Credit card arbitration lawsuit resurrected
Credit card issuers will still face charges related to their agreements with cardholders.
The Wall Street Journal reported that a New York appeals court on Friday reinstated a 2005 lawsuit charging some of the leading U.S. credit card issuers with breaking the law. The issuers allegedly forced credit card users to sign away their right to bring complaints to court by including arbitration-only clauses in cardholder contracts.
Previously, a lower court had tossed the suit “on the grounds that the plaintiffs hadn’t been injured and therefore had no right to bring the lawsuit,” the Journal says.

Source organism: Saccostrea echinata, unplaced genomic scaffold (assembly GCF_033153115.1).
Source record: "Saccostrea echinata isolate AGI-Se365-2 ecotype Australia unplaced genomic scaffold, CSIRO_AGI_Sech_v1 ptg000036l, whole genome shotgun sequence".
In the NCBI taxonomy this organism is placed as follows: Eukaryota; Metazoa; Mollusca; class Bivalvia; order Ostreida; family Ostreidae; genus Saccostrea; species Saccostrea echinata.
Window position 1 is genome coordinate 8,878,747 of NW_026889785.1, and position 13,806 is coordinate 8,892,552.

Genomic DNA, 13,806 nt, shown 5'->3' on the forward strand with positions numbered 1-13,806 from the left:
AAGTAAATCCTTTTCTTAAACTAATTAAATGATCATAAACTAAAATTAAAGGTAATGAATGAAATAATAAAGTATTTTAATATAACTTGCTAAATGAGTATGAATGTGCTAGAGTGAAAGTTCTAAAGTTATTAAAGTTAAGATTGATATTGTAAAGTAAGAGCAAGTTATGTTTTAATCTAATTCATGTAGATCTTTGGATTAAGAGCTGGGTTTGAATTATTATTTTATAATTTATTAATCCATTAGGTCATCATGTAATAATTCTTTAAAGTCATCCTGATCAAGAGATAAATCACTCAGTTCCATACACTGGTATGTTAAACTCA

The U.S. Court of Appeals for the Second Circuit didn’t see it that way, saying the charges represent “present, ongoing harms that continue to affect the credit market as long as consumer choice and the quality of credit services offered are artificially suppressed,” and sending the case back to the lower court.
Among the credit card issuers named in the suit were major lenders Bank of America, Capital One, J.P. Morgan Chase, Discover, Citi, Washington Mutual’s Providian and HSBC. The complaint alleged that the issuers violated antitrust rules by holding secret meetings where they conspired to deny cardholders the right to take disputes to court.
What will this mean for consumers who signed the agreements? Cardholders, stay tuned.